quarta-feira, novembro 01, 2006
"Associações de doentes"
They are supposed to be grassroots organisations representing the interests of people with serious diseases. But Drummond Rennie, professor of medicine at the University of California, San Francisco, and deputy editor of the Journal of the American Medical Association, believes that some patient groups are perilously close to becoming extensions of pharmaceutical companies' marketing departments. "There's a crisis here," he contends.
Rather than grassroots, the word Rennie uses to describe such organisations is "astroturf". Originating in the black arts of politics and public relations, astroturfing is the practice of disguising an orchestrated campaign as a spontaneous upwelling of public opinion.
Other health specialists don't go as far, but they are still uneasy about the financial relationships between drug firms and prominent patient groups. "I think there are grounds to be concerned," says Joel Lexchin, who studies pharmaceutical policy at York University in Toronto, Canada. He and others point to instances in which representatives of patient groups, sometimes in close contact with corporate public relations teams, have spoken favourably about drugs at meetings or press conferences.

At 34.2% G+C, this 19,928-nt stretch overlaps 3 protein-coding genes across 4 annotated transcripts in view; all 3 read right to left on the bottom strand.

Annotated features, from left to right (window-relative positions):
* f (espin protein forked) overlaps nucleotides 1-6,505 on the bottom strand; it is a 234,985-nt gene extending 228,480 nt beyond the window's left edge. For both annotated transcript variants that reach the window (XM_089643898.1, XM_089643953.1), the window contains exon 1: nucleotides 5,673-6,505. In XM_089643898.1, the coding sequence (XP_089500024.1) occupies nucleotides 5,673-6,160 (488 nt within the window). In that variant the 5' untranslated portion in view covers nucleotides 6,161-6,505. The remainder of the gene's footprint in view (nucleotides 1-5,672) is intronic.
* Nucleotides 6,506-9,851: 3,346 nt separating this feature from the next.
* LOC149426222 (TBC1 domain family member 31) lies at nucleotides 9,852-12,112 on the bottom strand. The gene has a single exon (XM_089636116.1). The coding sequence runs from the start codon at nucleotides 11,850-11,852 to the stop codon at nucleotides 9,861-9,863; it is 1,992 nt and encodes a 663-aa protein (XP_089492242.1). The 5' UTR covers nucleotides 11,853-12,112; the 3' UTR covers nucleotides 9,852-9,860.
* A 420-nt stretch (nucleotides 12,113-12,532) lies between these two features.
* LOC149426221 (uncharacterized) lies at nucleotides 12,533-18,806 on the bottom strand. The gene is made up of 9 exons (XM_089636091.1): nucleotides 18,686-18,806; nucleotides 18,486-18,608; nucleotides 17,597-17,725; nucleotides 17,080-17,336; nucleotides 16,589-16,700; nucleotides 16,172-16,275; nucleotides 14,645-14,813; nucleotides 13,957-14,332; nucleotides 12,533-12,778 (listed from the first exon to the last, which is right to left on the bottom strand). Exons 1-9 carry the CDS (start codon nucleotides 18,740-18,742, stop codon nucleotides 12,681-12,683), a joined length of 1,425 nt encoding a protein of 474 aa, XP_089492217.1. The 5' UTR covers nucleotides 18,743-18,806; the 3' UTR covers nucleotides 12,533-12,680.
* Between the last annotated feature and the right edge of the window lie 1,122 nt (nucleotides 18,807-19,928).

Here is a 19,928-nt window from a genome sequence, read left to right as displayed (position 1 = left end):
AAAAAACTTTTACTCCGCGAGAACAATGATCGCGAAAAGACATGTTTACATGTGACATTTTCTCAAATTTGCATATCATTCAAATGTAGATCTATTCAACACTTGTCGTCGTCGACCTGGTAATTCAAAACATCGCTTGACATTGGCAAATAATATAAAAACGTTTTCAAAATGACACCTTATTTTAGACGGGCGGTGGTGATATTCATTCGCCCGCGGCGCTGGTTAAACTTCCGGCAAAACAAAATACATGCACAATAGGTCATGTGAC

It is easy to see the appeal for pharmaceutical companies. Patient groups provide people with information about available treatments for a particular disease and offer support to those affected by it. They campaign for treatments to be financed by publicly funded health insurance programmes, and some patient representatives are members of advisory committees that consider drugs for approval. Firms would clearly have much to gain by filtering their marketing messages through such organisations, which tend to engender more trust than do multinational companies.